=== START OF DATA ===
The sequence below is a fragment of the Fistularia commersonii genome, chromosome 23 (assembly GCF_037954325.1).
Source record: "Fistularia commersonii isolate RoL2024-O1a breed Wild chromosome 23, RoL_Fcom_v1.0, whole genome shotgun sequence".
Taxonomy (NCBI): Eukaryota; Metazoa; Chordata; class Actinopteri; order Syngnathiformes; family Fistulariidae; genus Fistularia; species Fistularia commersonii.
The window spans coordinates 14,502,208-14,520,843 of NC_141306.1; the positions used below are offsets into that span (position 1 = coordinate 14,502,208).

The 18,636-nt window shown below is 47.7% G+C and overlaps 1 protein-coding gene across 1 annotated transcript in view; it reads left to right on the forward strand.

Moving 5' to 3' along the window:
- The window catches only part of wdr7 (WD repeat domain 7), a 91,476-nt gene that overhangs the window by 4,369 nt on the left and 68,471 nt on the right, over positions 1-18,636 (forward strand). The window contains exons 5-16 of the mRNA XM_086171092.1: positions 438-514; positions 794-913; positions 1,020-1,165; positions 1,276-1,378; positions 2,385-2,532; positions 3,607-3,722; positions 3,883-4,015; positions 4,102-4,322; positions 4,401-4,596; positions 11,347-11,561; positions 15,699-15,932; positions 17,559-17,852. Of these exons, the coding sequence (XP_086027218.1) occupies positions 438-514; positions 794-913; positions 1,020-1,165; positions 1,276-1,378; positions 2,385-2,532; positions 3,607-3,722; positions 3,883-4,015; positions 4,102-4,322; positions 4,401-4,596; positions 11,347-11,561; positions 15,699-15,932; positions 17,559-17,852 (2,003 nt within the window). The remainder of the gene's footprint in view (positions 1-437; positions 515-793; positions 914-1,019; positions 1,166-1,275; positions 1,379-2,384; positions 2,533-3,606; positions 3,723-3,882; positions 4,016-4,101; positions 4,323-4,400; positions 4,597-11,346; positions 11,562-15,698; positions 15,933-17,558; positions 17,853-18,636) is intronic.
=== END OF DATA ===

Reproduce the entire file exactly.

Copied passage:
The sequence below is a fragment of the Fistularia commersonii genome, chromosome 23 (assembly GCF_037954325.1).
Source record: "Fistularia commersonii isolate RoL2024-O1a breed Wild chromosome 23, RoL_Fcom_v1.0, whole genome shotgun sequence".
Taxonomy (NCBI): Eukaryota; Metazoa; Chordata; class Actinopteri; order Syngnathiformes; family Fistulariidae; genus Fistularia; species Fistularia commersonii.
The window spans coordinates 14,502,208-14,520,843 of NC_141306.1; the positions used below are offsets into that span (position 1 = coordinate 14,502,208).

The 18,636-nt window shown below is 47.7% G+C and overlaps 1 protein-coding gene across 1 annotated transcript in view; it reads left to right on the forward strand.

Moving 5' to 3' along the window:
- The window catches only part of wdr7 (WD repeat domain 7), a 91,476-nt gene that overhangs the window by 4,369 nt on the left and 68,471 nt on the right, over positions 1-18,636 (forward strand). The window contains exons 5-16 of the mRNA XM_086171092.1: positions 438-514; positions 794-913; positions 1,020-1,165; positions 1,276-1,378; positions 2,385-2,532; positions 3,607-3,722; positions 3,883-4,015; positions 4,102-4,322; positions 4,401-4,596; positions 11,347-11,561; positions 15,699-15,932; positions 17,559-17,852. Of these exons, the coding sequence (XP_086027218.1) occupies positions 438-514; positions 794-913; positions 1,020-1,165; positions 1,276-1,378; positions 2,385-2,532; positions 3,607-3,722; positions 3,883-4,015; positions 4,102-4,322; positions 4,401-4,596; positions 11,347-11,561; positions 15,699-15,932; positions 17,559-17,852 (2,003 nt within the window). The remainder of the gene's footprint in view (positions 1-437; positions 515-793; positions 914-1,019; positions 1,166-1,275; positions 1,379-2,384; positions 2,533-3,606; positions 3,723-3,882; positions 4,016-4,101; positions 4,323-4,400; positions 4,597-11,346; positions 11,562-15,698; positions 15,933-17,558; positions 17,853-18,636) is intronic.